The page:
The geographical position of Uzbekistan, through whose territory important caravan routes passed connecting Asia and Europe, East and West from time immemorial, helped predetermine the rich history of this land. It contributed to the mutual tolerance of its peoples and facilitated the growth of regional economies and the development of state systems of governance. In the early first millennium BC artifacts made of iron appeared in Central Asia which became in broad use by the 7th-6th centuries BC (existing alongside tools of bronze and stone). Iron tools made it possible to irrigate larger areas. The development of crafts formed the basis for regular regional trade. In larger settlements fortifications and citadels appeared.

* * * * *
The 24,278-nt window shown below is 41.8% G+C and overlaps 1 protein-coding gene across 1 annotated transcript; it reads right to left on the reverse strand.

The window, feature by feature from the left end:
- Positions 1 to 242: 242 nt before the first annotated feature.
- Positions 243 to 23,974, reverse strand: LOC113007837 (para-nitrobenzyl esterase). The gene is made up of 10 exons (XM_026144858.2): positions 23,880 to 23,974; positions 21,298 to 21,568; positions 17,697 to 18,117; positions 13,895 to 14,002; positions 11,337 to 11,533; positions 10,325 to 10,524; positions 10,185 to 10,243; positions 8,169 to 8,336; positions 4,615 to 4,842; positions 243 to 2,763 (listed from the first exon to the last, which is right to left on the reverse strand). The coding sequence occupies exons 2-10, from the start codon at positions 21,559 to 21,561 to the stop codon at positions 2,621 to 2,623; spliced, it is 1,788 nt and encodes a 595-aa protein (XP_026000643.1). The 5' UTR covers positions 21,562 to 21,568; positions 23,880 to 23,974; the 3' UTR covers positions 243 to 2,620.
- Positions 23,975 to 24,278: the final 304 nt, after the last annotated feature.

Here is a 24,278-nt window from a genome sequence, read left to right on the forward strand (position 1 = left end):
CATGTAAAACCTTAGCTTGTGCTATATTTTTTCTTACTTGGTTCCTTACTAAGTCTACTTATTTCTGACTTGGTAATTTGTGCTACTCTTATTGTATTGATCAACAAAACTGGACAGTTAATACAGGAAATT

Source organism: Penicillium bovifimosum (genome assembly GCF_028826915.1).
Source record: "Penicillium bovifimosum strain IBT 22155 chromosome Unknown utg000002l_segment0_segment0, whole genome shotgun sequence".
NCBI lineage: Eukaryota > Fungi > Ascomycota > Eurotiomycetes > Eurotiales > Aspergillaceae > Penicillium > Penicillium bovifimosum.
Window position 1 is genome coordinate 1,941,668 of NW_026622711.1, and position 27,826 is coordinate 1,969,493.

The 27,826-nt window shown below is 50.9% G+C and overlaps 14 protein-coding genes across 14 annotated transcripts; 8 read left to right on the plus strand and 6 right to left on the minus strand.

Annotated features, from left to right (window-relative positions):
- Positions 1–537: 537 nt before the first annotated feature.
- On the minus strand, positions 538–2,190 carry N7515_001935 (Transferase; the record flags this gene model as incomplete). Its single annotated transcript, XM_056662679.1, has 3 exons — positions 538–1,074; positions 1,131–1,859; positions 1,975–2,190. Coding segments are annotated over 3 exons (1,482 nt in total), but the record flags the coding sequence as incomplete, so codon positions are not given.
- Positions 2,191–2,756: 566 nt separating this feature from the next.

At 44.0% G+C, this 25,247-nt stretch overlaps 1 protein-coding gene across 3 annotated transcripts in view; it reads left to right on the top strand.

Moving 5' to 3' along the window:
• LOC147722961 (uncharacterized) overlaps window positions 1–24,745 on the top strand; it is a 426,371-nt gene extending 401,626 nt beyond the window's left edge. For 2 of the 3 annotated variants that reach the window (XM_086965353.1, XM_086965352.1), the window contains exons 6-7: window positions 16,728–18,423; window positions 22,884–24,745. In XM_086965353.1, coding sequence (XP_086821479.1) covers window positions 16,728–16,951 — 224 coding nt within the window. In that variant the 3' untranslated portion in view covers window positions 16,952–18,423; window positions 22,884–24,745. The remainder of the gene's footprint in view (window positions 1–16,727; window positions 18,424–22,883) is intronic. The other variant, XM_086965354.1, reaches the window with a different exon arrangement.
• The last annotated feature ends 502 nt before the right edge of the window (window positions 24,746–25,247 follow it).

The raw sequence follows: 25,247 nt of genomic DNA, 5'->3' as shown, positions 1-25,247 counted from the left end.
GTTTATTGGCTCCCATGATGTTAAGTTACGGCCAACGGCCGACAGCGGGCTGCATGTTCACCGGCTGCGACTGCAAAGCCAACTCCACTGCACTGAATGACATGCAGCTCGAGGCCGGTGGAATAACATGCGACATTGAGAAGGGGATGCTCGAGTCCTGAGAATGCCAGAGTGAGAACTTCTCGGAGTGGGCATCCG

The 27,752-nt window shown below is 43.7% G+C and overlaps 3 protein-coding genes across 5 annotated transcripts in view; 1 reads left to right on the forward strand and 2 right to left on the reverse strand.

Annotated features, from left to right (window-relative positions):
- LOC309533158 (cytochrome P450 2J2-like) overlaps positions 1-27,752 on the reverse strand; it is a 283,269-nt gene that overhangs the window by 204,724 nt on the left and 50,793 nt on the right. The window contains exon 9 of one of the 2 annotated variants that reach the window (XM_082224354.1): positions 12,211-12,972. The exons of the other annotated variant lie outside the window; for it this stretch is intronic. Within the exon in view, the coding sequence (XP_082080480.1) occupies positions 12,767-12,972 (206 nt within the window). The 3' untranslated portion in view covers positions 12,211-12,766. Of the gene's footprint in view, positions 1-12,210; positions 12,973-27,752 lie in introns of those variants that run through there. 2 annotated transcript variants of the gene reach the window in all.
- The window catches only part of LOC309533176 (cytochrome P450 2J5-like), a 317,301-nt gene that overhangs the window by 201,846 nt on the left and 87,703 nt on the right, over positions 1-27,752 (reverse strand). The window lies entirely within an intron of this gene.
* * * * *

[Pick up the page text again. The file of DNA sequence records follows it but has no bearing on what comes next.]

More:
In the 1st millennium BC in the territory of Uzbekistan there were important centres of civilization in Khorezm, the Ferghana Valley, the river basins and valleys of the Zarafshan and Chirchik, the Surkhan Darya, the Kashka Darya and in Bactria, which were renowned beyond Middle Asia, as reflected in ancient Greek historical texts and the sacred book of the Zoroastrians, the Avesta. This period witnessed three major examples of state organization in the region: those of Greater Khorezm, Sogdiana and Bactria. Associated with them was one of the pre-eminent religious doctrines of the ancient world – Zoroastrianism.